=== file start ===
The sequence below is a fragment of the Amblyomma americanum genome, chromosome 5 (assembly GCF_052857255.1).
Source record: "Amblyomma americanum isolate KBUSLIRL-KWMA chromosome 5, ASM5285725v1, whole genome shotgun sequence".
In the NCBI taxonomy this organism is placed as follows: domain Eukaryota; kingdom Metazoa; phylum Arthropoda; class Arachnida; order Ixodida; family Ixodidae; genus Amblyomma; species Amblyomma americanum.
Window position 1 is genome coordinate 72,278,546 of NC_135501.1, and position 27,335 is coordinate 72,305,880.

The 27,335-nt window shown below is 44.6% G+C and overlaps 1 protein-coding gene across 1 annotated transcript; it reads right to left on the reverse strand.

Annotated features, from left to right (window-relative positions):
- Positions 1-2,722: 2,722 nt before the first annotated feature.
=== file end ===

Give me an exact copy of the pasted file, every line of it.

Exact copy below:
The sequence below is a fragment of the Amblyomma americanum genome, chromosome 5 (assembly GCF_052857255.1).
Source record: "Amblyomma americanum isolate KBUSLIRL-KWMA chromosome 5, ASM5285725v1, whole genome shotgun sequence".
In the NCBI taxonomy this organism is placed as follows: domain Eukaryota; kingdom Metazoa; phylum Arthropoda; class Arachnida; order Ixodida; family Ixodidae; genus Amblyomma; species Amblyomma americanum.
Window position 1 is genome coordinate 72,278,546 of NC_135501.1, and position 27,335 is coordinate 72,305,880.

The 27,335-nt window shown below is 44.6% G+C and overlaps 1 protein-coding gene across 1 annotated transcript; it reads right to left on the reverse strand.

Annotated features, from left to right (window-relative positions):
- Positions 1-2,722: 2,722 nt before the first annotated feature.